Thirdly, homeschooling contributes to a warmer and more robust relationship between children and their parents. Parents can maintain certain family traditions and independently ensure the religious and ethical education of their children. Brewer & Lubienski claim, “religious homeschooling advocates continue to suggest that homeschooling provides a safer alternative to public schools.” (30). Moreover, during classes, parents alone determine the approaches to their children. They can discuss complex and exciting topics, solve difficult tasks together, and read books to help children improve issues that interest them. In schools, teachers do not have so much time to dedicate to each child, so some children are not interested in many subjects. Reading and learning culture should be instilled and not discounted for independent learning by the child after school. During homeschooling, parents devote much time to developing their children’s talents; they take their children to special courses or sports clubs, adjusting their educational schedule to the child’s daily routine. Moreover, homeschooling ensures that children maintain proper diets, as school canteens do not always provide students with certain types of food. Parents enjoy the time spent with their children and get closer to their spouses when they jointly sort out any tasks and understand complex tasks. When faced with difficulties during learning, homeschooled children become more independent, as they do not have direct instructions on how to solve these issues. Only parents whose children are homeschooled can plan holidays, even if schools are still open and students attend classes daily. At this time, parents are able to adjust the child’s homeschool curriculum, and courses will be arranged in a different plan. Thus, parents redistribute the children’s workload depending on their fatigue and maintain their stable psychological state.
On the other hand, it is the issues of developing social skills and socialization and inclusion in public life that cause much resentment towards those who are homeschooled. The social skills of those who study at school and home are developed equally, but they manifest themselves in communication in different ways (Pearlman-Avnion & Grayevsky 1). Depending on the number of years that students spend at home, their communication skills decrease, making it challenging to interact with their peers. Moreover, Pearlman-Avnion & Grayevsky claim that “absence from education in a public framework leads to deficiencies in basic understandings of the meaning of society or empathy for others” (6). And this can lead to the fact that already adults will not understand the actions and decisions of people around them since homeschooling will not develop their social intelligence well enough. Moreover, the awareness of their separation from the group can cause their unstable emotional state, which plays a significant role for everyone. Such children will find it challenging to participate in related projects where joint work is required and to communicate with peers. That does not mean that they will never learn to interact on an average level with people and socialize, but they will need some time and support from people close to them.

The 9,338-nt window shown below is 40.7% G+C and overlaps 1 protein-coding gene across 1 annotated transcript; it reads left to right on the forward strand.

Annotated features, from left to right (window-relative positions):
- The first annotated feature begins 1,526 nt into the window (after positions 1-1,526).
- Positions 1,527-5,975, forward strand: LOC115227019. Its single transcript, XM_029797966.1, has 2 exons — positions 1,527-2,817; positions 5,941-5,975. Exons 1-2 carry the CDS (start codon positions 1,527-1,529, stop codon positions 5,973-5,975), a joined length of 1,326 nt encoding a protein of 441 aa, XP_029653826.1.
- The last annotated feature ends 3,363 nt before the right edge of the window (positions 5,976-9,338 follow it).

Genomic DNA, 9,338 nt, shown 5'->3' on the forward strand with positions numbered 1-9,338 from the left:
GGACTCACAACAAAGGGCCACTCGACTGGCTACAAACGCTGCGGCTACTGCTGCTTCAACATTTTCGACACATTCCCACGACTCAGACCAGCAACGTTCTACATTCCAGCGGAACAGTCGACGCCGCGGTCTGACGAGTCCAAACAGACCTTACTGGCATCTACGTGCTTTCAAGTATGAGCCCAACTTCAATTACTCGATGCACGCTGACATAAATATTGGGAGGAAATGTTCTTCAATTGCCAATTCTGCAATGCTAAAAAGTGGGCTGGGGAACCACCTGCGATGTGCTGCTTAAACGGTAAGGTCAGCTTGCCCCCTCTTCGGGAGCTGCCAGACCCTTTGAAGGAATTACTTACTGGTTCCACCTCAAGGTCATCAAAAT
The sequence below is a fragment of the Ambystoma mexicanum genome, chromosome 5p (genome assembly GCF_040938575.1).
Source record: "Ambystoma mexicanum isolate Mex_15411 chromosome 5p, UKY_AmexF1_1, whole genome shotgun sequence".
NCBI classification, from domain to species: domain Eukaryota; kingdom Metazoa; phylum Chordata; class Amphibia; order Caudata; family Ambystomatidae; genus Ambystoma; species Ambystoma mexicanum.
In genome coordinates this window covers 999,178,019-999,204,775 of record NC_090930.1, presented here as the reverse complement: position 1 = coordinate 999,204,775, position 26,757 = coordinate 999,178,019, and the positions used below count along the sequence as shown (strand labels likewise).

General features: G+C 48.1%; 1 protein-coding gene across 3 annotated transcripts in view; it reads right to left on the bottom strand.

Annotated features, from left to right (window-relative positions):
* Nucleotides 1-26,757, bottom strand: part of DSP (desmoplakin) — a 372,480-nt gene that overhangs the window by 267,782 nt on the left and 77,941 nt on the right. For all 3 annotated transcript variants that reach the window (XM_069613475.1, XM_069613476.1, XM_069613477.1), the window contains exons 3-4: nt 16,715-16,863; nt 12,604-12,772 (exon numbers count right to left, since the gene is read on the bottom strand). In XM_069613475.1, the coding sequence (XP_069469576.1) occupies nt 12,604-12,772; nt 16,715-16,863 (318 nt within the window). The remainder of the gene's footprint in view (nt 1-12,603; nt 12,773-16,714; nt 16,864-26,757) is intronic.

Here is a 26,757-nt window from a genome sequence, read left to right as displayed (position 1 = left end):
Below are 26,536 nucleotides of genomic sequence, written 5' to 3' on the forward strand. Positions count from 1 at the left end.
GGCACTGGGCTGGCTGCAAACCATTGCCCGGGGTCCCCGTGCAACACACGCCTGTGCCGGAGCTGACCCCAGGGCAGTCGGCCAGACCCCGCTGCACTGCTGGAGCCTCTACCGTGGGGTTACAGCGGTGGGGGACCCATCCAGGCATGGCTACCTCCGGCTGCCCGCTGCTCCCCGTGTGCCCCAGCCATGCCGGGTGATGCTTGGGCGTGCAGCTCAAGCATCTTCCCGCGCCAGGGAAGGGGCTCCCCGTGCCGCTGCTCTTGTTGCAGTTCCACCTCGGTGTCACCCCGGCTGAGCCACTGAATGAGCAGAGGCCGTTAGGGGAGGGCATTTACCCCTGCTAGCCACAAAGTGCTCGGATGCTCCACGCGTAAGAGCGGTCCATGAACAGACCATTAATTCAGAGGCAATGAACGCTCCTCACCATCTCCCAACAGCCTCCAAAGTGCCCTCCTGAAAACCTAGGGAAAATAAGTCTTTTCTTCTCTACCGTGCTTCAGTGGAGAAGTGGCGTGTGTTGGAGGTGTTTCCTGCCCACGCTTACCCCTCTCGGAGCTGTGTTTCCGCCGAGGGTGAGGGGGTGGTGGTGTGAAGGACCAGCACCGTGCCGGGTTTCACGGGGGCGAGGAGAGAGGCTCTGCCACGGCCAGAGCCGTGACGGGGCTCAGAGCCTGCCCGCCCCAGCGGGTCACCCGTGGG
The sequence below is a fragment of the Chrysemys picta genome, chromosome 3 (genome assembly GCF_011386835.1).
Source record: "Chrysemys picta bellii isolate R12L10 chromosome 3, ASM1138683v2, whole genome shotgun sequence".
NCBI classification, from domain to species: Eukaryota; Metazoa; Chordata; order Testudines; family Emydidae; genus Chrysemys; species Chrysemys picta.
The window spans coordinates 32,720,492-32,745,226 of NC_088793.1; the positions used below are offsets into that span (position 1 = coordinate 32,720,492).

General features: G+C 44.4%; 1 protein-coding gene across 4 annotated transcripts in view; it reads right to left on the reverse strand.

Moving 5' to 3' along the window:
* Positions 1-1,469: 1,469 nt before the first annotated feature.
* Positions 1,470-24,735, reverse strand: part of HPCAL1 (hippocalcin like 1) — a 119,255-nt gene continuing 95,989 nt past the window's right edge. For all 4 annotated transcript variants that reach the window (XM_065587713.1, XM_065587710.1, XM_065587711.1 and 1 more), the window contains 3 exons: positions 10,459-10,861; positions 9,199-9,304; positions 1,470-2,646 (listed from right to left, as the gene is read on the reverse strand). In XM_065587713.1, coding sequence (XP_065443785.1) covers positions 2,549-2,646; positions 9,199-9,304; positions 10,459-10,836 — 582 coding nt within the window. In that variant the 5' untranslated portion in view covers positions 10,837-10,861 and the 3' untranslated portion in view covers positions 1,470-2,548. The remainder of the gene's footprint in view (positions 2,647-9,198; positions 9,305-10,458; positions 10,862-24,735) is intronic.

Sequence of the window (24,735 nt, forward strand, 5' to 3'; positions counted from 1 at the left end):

To sum up, it should be noted what vital role education plays in every child’s life. Currently, the most profitable option for students is to choose to homeschool. Due to this format, children will avoid many traumatic situations that will affect their future life, and they will also become more independent and determined. Thus, homeschooling provides them with a higher education level, security in terms of physical and moral condition, and a warmer and stronger relationship with their parents.
Brewer, T. Jameson, and Christopher Lubienski. “Homeschooling in the United States: Examining the Rationales for Individualizing Education.” Pro-Posições, vol. 28, no. 2, 2017, pp. 21–38, Web.
Menesini, Ersilia, and Christina Salmivalli. “Bullying in Schools: The State of Knowledge and Effective Interventions.” Psychology, Health & Medicine, vol. 22, no. sup1, 2017, pp. 240–253, Web.
Pearlman-Avnion, Shiri, and Mor Grayevsky. “Homeschooling, Civics, and Socialization: The Case of Israel.” Education and Urban Society, vol. 51, no. 7, 2017, pp. 970–988, Web.
Šmigelskas, Kastytis, et al. “Sufficient Social Support as a Possible Preventive Factor against Fighting and Bullying in School Children.” International Journal of Environmental Research and Public Health, vol. 15, no. 5, 2018, p. 870, Web.